Sunday, October 20, 2002

Here we go again...

As many readers and writers in this neighborhood of the blogosphere know, Robert Sungenis and his Catholic Apologetics International have been going through a bit of a, um... change lately. To get caught up on the goings-on, I'd recommend reading John Bett's blog devoted to the topic, Boycott C.A.I.!, as well as a perusing of Ut Unum Sint.

What I want to look at, though, is one of the newest pieces of writing to be found at CAI, written by relatively-new staffer, Jacob Michael. Mr. Michael's article, ECT's Ecumenical Wrecking-Ball and Fr. Richard John Neuhaus (FYI, ECT stands for "Evangelicals and Catholics Together"; and thanks to Bill Cork for the link to this article), is another example of the trouble which some Catholics have with Fr. Neuhaus (see this for another example).

For some reason, I've decided to attempt a thorough response to Mr. Michael's article. I make no promises about finishing, though... the article runs 23 pages. But we'll see what happens...

After introducing the article, Jacob's own views become clear when he tells us of his concern that if we follow Fr. Neuhaus' way, joining the Roman Catholic Church will never be possible for anyone. I'm not sure how well Jacob knows Father's writing, but I my suspicion is... not so well. After all, Fr. Neuhaus himself is a convert, so it seems unlikely that he would support anything that would make conversion to Catholicism impossible.

Jacob next states that ECT's plan is "to eliminate Catholicism in toto." And he says that Fr. Neuhaus admits this in the talk that Jacob is parsing, the talk being "A Personal Retrospective on the Conversation between Evangelicals and Catholics." I have yet to see Fr. Neuhaus admit it, and again, he never would... Jacob seems to read things into Father's talk that simply aren't there.

Mr. Michael next is suspicious about the fact that Tim LaHaye (co-author of the Left Behind series and something of an anti-Catholic in his theology) was at one time -- in some way -- a part of ECT; Jacob asks, "what was he doing there to begin with?"

Now, I'm not sure what to make of this. I see what Jacob is saying, but I think there is a better way to view the situation. Jacob: wouldn't you want Tim LaHaye to be there? Wouldn't you want him to hear the fullness of the truth that is Catholicism in a forum in which his defensiveness to the Church might be somewhat lower than normal? Personally, I would be overjoyed if Mr. LaHaye were a part of ECT... he's definitely not going to hear about Catholicism in any other forum he's involved in. I really don't understand why his presence isn't a cause for joy, let alone being a cause for concern.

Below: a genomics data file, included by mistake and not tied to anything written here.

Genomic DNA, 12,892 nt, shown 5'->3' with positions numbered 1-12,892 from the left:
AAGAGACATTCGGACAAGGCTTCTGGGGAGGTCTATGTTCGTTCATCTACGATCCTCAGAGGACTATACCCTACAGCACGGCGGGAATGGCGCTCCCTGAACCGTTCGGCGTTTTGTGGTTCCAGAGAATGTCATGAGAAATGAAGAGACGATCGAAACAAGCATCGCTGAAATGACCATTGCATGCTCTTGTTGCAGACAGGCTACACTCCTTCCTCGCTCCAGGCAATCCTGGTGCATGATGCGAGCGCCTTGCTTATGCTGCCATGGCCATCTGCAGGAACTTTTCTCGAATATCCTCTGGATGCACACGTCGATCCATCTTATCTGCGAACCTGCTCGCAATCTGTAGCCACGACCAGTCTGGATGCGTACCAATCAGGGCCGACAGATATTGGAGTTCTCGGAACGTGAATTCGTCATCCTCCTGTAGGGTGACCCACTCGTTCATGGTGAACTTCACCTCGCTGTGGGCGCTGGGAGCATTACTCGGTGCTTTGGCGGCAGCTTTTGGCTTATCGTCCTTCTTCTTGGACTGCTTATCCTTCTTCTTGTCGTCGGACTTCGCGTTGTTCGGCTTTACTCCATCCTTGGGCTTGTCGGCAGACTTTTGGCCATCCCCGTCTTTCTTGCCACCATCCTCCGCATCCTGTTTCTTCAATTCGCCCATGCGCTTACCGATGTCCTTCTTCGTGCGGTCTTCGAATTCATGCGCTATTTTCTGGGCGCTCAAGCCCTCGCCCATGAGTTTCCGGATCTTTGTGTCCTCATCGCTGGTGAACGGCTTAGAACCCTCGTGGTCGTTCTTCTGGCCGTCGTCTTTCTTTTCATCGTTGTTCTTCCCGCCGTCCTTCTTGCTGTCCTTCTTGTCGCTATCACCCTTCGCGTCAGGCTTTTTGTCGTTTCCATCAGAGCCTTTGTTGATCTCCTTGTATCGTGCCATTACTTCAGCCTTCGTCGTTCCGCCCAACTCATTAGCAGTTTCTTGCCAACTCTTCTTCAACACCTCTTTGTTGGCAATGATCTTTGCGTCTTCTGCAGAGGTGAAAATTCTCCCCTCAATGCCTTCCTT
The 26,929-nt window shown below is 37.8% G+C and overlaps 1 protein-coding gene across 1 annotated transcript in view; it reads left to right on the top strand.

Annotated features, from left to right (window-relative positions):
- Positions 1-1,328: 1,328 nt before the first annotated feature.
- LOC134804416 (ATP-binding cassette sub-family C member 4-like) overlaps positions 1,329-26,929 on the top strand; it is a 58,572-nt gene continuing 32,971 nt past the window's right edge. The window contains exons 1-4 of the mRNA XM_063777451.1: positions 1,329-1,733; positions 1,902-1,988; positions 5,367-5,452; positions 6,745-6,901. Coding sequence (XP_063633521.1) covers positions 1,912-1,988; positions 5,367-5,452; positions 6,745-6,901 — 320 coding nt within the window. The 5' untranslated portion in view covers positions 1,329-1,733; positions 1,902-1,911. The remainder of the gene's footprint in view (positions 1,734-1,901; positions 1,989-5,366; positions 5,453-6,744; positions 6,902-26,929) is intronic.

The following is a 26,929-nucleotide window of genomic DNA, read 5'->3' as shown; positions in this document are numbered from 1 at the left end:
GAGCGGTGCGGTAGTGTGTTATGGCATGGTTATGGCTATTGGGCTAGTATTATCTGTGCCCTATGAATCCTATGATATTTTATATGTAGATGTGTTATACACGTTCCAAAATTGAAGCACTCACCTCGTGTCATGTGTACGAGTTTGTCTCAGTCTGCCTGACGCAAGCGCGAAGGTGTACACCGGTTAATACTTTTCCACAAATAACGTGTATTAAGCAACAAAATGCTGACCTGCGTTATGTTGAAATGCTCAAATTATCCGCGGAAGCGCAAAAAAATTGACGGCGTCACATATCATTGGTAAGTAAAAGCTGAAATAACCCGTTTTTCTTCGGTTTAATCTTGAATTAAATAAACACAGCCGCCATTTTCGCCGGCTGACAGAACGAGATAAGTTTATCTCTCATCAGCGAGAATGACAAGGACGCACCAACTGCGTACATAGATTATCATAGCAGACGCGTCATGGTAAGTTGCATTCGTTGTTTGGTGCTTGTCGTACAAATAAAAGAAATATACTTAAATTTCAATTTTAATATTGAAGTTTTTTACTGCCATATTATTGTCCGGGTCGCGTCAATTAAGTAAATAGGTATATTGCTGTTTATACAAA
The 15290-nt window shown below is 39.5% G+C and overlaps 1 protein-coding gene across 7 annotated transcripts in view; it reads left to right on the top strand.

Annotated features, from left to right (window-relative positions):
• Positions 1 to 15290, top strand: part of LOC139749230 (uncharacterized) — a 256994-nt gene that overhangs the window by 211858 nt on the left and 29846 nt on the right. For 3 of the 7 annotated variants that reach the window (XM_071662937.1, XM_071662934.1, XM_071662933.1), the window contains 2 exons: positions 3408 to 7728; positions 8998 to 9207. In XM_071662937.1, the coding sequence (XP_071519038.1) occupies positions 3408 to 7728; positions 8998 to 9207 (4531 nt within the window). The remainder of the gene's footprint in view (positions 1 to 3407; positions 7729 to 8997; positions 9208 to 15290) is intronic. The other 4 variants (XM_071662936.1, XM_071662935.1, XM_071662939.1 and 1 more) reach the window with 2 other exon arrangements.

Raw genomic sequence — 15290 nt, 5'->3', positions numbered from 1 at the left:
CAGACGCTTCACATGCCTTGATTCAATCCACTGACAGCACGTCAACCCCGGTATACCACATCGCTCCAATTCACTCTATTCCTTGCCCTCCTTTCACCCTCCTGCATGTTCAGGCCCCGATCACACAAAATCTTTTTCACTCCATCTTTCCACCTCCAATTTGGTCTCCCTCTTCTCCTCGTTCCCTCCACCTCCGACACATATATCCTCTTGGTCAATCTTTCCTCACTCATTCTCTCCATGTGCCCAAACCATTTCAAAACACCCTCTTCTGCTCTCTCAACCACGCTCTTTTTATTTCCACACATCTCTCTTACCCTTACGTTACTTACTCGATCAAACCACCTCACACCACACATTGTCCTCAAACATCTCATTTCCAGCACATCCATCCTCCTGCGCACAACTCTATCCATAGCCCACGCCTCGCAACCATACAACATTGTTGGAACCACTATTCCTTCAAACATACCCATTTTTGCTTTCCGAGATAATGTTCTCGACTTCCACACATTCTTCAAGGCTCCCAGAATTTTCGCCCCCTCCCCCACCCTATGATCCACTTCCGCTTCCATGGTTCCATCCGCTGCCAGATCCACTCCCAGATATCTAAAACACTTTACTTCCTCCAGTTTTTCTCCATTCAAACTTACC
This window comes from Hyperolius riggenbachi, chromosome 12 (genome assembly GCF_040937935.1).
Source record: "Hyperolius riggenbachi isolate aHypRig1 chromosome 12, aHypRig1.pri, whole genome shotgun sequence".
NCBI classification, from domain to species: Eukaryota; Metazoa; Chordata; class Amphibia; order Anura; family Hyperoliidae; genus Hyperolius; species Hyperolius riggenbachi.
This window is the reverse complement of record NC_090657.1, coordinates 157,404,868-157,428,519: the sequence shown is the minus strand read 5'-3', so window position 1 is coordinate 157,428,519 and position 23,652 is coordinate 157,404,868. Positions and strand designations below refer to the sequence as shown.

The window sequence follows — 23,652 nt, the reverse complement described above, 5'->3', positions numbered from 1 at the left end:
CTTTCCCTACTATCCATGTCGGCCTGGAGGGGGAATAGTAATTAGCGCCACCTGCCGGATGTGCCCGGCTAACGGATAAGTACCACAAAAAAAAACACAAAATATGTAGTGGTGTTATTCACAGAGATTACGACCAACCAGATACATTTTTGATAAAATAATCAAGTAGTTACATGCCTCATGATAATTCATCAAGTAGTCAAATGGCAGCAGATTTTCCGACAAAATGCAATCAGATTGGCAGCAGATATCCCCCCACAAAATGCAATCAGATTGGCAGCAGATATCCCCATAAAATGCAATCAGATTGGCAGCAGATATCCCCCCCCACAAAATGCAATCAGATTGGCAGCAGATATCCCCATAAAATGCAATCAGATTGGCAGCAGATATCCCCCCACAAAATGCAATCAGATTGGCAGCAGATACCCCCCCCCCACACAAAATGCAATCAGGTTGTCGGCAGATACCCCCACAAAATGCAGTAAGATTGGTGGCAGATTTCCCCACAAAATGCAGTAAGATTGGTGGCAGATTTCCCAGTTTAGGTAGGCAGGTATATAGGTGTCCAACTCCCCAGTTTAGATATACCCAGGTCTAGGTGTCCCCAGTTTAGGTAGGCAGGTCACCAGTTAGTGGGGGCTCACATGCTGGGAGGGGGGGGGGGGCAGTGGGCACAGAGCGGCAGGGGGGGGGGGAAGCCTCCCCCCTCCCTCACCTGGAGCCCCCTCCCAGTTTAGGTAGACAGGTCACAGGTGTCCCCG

Jacob then quotes Fr. Neuhaus regarding the beginnings, expectations, and hopes for ECT; here is the quote from Fr. Neuhaus:

"Anyway, so, Evangelicals and Catholics, mixing it up together in confused and sometimes edifying ways, it's been going on for a very, very long time. Let me suggest that there are several aspects in what has been billed as a "personal reflection": something, first of all, on the history of how ECT came about, with what kind of expectations and what kind of hopes; then, what in fact has been the product of the enterprise; and perhaps, a word on those who have been, how shall we say to put it gently, somewhat "critical" of the enterprise. And then, finally, perhaps some reflections on prospects, where, one can reasonably hope in the years and the decades, and - who knows? - in the centuries ahead, God may utilize this enterprise that has come to be called Evangelicals and Catholics Together."

Somehow, Jacob sees in this statement an assertion by Fr. Neuhaus that the Holy Spirit is present "in equal measure" in all Christian communities; I have no idea how he sees this. Jacob does "concede" that the Holy Spirit is present in other Christian communities, but he says that this work is "the work of conversion". I'm not sure what this means... if it means that the only activity of the Holy Spirit among other Christians is that of conversion to Catholicism, I strongly disagree, as the Holy Spirit is also at work in the sacraments which are practiced validly in other Christian communities, baptism being the most notable.

Next, Jacob criticizes the usage of the phrase "brothers and sisters in Christ" as applied to other Christians. Jacob prefers the term "unrepentant rebel", arguing that Protestants are "runaways" more than anything. The problem I see here is this: if we're talking about the first generation of reformers, I agree: you could use the term "runaway" in some sense and be correct. The problem using it today to refer to other Christians is that the vast, vast majority of them didn't "run away" from anything: they were raised in other Christian communities, not in the Catholic Church. Moving on...

Referring next to Fr. Neuhaus' words on the evangelization imputus behind ECT, Mr. Michael states that it is false to say that "those who have fallen into heresy can assist the Catholic Church in bringing the Gospel to the world." Come, now Mr. Michael... you can't really believe that; you can't really believe that someone who has never before heard the Gospel of Jesus Christ is no better off than he was before if it is a Protestant who tells him of Christ, can you? Let me be clear: I believe that the Catholic Church has -- by the grace of God -- the fullness of truth and the means of salvation. But that does not mean that no one else has it, does it? Of course not.

Okay, that's enough for now; another installment to come. If you're lucky... :-)

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